Make your own free website on

The place for wild birds.

There are four photos on this page:

1. Eastern Kingbird,

Eastern Kingbird, mid-nestling.

2. Eastern Kingbird,
mid-nestling, wings extended

Eastern Kingbird, mid-nestling, wings extended.

3. Orphaned Eastern Kingbirds,
late nestlings.

Orphaned Eastern Kingbirds, late nestlings.

4. Eastern Kingbirds
in the aviary, prior to release.

Eastern Kingbirds in the aviary, prior to release.

Aptly named Tyrannus tyrannus, these birds are related to Phoebes and truly are tyrants! Relatively large members of the Flycatcher family, Kingbirds are fearless and have been known to attack large hawks -- and even airplanes! Yet a fully grown Kingbird is only about eight inches long, slightly smaller than a robin.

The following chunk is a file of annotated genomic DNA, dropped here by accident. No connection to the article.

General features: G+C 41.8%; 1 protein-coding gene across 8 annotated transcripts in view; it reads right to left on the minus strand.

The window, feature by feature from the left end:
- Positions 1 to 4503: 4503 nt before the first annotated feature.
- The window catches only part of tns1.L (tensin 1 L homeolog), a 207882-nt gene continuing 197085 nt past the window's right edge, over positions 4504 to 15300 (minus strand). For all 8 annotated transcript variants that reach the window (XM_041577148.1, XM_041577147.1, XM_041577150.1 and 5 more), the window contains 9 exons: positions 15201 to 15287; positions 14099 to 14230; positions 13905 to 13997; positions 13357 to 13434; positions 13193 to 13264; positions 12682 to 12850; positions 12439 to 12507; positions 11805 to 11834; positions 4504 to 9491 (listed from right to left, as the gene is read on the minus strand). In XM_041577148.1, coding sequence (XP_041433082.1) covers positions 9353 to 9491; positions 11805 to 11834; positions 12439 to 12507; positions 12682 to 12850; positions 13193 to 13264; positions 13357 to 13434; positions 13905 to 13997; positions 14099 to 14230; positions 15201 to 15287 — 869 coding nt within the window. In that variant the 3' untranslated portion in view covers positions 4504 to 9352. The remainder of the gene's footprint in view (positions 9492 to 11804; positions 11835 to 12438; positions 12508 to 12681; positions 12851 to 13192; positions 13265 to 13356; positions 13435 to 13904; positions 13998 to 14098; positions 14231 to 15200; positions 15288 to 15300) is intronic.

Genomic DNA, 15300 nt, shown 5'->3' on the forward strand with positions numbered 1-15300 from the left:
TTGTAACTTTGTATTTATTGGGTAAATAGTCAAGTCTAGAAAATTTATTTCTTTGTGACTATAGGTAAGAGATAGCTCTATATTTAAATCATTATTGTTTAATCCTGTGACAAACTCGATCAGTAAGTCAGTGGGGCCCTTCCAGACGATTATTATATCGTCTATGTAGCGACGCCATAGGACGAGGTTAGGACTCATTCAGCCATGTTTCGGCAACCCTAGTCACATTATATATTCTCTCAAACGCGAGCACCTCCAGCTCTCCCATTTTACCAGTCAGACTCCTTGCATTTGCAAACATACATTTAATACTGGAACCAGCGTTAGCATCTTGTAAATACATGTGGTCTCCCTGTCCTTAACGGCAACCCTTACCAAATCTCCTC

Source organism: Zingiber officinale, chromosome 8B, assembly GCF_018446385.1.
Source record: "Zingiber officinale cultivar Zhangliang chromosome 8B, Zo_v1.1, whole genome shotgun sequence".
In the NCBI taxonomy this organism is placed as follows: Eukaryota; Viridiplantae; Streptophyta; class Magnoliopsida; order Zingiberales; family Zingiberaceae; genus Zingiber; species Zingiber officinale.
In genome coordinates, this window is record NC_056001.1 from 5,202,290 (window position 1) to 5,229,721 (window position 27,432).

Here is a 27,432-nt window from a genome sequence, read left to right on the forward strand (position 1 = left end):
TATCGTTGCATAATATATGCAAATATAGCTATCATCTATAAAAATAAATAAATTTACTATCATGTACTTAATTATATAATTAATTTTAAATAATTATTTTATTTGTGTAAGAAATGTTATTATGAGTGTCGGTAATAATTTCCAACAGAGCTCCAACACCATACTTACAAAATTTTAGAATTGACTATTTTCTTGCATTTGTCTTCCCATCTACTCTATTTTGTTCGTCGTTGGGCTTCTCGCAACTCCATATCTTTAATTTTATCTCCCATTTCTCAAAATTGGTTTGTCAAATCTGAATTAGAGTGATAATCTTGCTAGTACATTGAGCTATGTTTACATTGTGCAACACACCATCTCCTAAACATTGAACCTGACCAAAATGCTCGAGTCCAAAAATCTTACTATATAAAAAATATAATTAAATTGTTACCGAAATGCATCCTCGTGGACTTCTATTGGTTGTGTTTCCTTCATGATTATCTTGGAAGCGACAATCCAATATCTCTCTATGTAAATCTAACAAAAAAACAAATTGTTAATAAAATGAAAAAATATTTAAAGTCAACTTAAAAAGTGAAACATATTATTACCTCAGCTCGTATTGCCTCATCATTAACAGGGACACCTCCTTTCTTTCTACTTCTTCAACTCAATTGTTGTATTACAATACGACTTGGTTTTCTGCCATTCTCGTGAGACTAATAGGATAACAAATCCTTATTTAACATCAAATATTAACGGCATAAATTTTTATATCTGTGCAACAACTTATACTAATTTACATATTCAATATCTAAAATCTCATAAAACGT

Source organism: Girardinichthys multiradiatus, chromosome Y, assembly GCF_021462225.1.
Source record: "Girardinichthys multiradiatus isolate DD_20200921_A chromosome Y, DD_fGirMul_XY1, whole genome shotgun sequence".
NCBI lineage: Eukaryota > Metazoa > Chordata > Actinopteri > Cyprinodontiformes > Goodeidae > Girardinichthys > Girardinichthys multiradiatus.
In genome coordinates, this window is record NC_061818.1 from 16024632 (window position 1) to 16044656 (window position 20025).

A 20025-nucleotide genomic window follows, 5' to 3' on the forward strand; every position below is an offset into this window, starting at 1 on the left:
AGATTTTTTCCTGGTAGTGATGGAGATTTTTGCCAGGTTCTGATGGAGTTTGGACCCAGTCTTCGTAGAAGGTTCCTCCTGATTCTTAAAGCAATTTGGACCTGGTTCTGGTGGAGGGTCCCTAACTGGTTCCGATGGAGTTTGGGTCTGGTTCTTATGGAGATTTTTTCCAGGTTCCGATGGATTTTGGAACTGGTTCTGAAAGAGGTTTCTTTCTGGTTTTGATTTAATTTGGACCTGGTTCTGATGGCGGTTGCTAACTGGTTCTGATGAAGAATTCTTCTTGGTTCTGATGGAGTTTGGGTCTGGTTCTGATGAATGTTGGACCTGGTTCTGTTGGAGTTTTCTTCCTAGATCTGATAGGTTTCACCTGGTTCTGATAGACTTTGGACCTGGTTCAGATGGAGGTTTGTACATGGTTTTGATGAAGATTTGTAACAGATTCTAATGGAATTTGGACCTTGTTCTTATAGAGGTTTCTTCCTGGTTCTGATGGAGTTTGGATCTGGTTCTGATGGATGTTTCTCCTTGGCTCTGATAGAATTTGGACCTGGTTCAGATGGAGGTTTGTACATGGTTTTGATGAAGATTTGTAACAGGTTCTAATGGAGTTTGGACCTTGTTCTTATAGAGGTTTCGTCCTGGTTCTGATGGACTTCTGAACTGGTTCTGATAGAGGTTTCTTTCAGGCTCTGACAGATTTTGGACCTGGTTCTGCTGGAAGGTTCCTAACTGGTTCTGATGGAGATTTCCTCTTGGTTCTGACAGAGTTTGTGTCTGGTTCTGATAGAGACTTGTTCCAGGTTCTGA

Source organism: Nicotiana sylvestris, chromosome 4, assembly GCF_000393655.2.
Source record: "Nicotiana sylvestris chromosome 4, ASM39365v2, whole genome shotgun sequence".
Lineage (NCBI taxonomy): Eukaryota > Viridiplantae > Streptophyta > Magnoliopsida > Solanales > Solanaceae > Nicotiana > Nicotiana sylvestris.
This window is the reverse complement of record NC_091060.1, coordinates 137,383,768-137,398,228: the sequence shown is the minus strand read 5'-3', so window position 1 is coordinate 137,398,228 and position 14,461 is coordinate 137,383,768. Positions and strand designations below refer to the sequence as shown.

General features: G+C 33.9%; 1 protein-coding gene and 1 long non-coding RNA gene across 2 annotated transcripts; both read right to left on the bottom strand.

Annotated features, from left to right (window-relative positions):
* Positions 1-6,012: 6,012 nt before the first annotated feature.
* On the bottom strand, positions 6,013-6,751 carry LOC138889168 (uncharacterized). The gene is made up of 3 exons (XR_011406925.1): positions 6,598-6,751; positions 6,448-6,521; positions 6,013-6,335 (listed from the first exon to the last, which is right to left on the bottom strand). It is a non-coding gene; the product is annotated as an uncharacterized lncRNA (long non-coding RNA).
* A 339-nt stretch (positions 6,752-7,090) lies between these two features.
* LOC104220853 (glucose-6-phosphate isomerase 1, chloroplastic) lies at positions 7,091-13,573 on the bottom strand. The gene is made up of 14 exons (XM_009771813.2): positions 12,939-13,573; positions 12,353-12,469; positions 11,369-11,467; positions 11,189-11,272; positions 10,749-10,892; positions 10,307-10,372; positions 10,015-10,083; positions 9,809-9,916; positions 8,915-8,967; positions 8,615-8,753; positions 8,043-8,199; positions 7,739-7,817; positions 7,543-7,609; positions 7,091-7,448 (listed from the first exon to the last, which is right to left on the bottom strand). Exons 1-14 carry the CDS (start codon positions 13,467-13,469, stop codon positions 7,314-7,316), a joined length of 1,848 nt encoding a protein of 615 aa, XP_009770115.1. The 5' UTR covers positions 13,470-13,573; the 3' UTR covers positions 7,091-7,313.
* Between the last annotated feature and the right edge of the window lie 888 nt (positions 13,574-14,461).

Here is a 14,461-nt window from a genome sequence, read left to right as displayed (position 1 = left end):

Kingbirds eat mostly insects and some berries. They usually nest near water. Eastern Kingbirds winter in Central and South America.

These three Kingbirds were rescued from a pond when their nest fell into the water. Weak and waterlogged when admitted to us, they were successfully rehabilitated and released. Directly upon release from the aviary, one of these young Kingbirds immediately raced toward a distant Crow in flight, and drove it completely out of the area!

Back to gallery.


[Home] [Whoooo are we?] [the Story of Baby Birds] [Myths & Misconceptions]
[FAQs] [
How you can help] [Photo Gallery] [Contact] [Donations] [Shopping]
[Emergency? Click here.]

This website and all its contents belong to The Place for Wild Birds, Inc.
Copyright © 2002, all rights reserved. Reproduce only with permission.
All photographs by Walter S. Bezaniuk. Most illustrations by Kathleen Frisbie.
Site design and some illustrations by Sara.